image_thumb283As we speak, I still have the live stream going. Today has been a hellacious day trying to keep up with emails (I know I owe a ton of you emails today – I’ll be trying to catch up this evening) on top of the show, normal client workload and posting monstrous round-ups.

None the less, I feel like I have to share with you some of the products and startups I really enjoyed learning about today.  Hopefully, we’ll be getting some interviews and close up demonstrations tomorrow as Michael Sean Wright will be in attendence at DEMO tomorrow, blogging for us here at Rizzn and SiliconANGLE.

Until then, though, this is what I liked:

image_thumb13[4] Always Innovating, Inc.
The Touch Book is a portable device that works as both a netbook and a touchscreen tablet. Use the keyboard to type an email or open an Office document. Or use the touchscreen tablet to browse sites on your fridge door or play games and watch videos from your sofa. Based on open source software and hardware, the instant-on Touch Book weighs just two pounds and offers never-before-seen battery life.

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PC Magazine: Always Innovating Launches Four-In-One ‘Touch Book’
Christian Science Monitor: The Touch Book from Always Innovating features a detachable
Crunchgear: Touch Book: Tablet netbook with ARM CPU, 10+ hour battery
VentureBeat: DEMO: Always Innovating’s Touch Book sounds amazing. Can it deliver?
NetworkWorld: Touch-screen laptop, iPhone service highlight DEMO 09
MobileMagazine: A Real Convertible Tablet Netbook with Detachable Screen
jkOnTheRun: Hybrid Touch Book from Always Innovating adds/ removes the keyboard
The Link Experts: World’s first touchscreen netbook?

Our take: This is hands down the big winner of DEMO in terms of coverage. I’m actually watching the demo for the product as I’m typing this post up, and it looks like it’s a great system. I’m going to leave the bigger analysis for the hardware experts, but from a consumer perspective, I’ll put it this way – I want one now.

image_thumb58[4] Cc:Betty, Inc. Email is our original social network, todo list and means of collaboration. It’s where we get things done and, as a result, is prone to clutter and confusion. Cc:Betty works as a personal email assistant to initiate and sort through emails and parse conversations, files, images, media, dates and places, in the spirit of saving time while collaborating and coordinating with groups of people.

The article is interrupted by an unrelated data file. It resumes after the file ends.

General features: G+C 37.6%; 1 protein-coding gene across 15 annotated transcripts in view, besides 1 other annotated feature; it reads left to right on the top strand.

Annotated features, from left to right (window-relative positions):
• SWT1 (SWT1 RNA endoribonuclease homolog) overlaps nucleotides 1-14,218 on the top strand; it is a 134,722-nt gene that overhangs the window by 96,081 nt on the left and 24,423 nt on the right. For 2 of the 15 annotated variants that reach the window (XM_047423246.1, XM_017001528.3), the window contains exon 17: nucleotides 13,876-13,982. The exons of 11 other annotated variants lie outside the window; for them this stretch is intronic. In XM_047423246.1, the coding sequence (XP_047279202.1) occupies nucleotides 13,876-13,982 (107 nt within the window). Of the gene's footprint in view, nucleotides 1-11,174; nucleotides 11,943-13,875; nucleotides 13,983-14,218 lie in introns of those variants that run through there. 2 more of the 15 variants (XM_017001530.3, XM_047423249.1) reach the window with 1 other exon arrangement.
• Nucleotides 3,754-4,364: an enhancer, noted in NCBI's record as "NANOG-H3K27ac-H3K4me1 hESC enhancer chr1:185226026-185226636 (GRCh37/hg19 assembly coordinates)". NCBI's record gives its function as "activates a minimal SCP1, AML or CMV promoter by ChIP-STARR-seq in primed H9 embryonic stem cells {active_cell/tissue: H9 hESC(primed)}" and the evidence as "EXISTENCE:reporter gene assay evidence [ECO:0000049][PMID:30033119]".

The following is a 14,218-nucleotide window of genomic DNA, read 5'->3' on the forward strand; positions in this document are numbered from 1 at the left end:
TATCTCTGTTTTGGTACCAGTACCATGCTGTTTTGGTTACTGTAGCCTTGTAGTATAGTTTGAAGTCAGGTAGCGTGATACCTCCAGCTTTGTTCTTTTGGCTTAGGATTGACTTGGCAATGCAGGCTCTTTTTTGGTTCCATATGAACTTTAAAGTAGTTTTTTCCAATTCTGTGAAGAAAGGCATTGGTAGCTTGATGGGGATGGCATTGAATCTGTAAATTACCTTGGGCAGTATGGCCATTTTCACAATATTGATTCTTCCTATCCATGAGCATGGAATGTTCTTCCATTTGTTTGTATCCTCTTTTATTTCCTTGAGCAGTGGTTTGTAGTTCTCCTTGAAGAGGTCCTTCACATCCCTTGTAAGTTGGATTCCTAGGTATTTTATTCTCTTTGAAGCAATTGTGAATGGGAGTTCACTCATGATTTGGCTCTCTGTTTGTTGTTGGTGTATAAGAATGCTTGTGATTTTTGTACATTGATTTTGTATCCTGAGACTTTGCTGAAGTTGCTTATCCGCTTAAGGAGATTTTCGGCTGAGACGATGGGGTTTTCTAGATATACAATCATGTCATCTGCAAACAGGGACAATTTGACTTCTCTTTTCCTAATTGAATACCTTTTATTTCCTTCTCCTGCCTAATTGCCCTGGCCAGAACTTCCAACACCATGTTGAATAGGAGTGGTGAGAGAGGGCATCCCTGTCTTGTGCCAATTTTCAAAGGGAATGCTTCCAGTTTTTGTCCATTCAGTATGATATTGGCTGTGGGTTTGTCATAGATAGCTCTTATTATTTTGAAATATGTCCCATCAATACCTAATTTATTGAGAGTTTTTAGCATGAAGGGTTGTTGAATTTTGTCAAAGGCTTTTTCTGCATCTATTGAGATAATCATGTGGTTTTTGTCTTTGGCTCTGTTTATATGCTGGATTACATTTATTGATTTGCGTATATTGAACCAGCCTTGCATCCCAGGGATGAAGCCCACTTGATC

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CNet: Podcast: Cc:Betty organizes your email
PC World: DEMO 09: CCBetty Makes Any Email into an Online Message Board
VentureBeat: Cc:Betty makes email easier for collaboration
WebWorkerDaily: Cc:Betty Offers Your Own Personal Email A
ReadWriteWeb: cc:Betty Launches Smart Email Service
Lifehacker: Cc:Betty Organizes Email Conversations and Attachments

Our take: I was expecting this to be I Want Sandy 2.0.  It wasn’t, but it still didn’t fail to disappoint in the scope of what it attempts to do.  This is one of those tools that to properly evaluate, you’d actually have to use it for a few days – so don’t believe any reviews you see before next week.

image_thumb724 Zuora, Inc. Z-Commerce for Facebook is the very first product on the market that provides a simple and effective, non-advertising based way for Facebook developers to monetize their applications.

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Other takes:
Zuora Brings Subscription Billing To Facebook Apps – Washington Post
Facebook as an enterprise cloud platform? – CNet
DEMO: Zuora launches subscription engine for Facebook apps – VentureBeat
Zuora: Completing the SaaS Circle – E-Commerce Times
Lehman Brothers Spins Off Venture Capital Arm – New York Times
Zuora’s Tien Tzuo to Present at Cloud Computing Conference in NYC – SYS-CON Brasil

Our take: The presentation wasn’t what won us, it was the concept.  Adding the ability to subscribe with money is a powerful thing on Facebook.  There are very few ways to more quickly spread an app than by putting it on Facebook (other than putting it in the iPhone App store).  Our only concern is that Facebook themselves may steal this technology so they can get a piece of the action, and they’ve shown very little compunctions in doing this in the past.